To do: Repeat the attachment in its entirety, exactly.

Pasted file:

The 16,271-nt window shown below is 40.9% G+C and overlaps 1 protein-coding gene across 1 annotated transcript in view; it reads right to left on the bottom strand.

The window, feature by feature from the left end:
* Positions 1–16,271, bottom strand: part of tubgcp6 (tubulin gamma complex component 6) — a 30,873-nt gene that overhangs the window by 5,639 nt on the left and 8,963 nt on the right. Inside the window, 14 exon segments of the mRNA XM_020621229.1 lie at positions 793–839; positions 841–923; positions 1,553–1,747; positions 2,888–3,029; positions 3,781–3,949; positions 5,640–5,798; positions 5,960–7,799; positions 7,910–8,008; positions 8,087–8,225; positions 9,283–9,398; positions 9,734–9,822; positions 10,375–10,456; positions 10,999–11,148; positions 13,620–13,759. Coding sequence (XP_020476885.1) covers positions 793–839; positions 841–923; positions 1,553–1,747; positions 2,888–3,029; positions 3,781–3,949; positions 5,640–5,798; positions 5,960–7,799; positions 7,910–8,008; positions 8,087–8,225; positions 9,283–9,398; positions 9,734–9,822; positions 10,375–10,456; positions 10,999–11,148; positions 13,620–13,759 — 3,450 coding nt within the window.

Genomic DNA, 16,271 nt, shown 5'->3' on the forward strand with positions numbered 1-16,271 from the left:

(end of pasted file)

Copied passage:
The 16,271-nt window shown below is 40.9% G+C and overlaps 1 protein-coding gene across 1 annotated transcript in view; it reads right to left on the bottom strand.

The window, feature by feature from the left end:
* Positions 1–16,271, bottom strand: part of tubgcp6 (tubulin gamma complex component 6) — a 30,873-nt gene that overhangs the window by 5,639 nt on the left and 8,963 nt on the right. Inside the window, 14 exon segments of the mRNA XM_020621229.1 lie at positions 793–839; positions 841–923; positions 1,553–1,747; positions 2,888–3,029; positions 3,781–3,949; positions 5,640–5,798; positions 5,960–7,799; positions 7,910–8,008; positions 8,087–8,225; positions 9,283–9,398; positions 9,734–9,822; positions 10,375–10,456; positions 10,999–11,148; positions 13,620–13,759. Coding sequence (XP_020476885.1) covers positions 793–839; positions 841–923; positions 1,553–1,747; positions 2,888–3,029; positions 3,781–3,949; positions 5,640–5,798; positions 5,960–7,799; positions 7,910–8,008; positions 8,087–8,225; positions 9,283–9,398; positions 9,734–9,822; positions 10,375–10,456; positions 10,999–11,148; positions 13,620–13,759 — 3,450 coding nt within the window.

Genomic DNA, 16,271 nt, shown 5'->3' on the forward strand with positions numbered 1-16,271 from the left: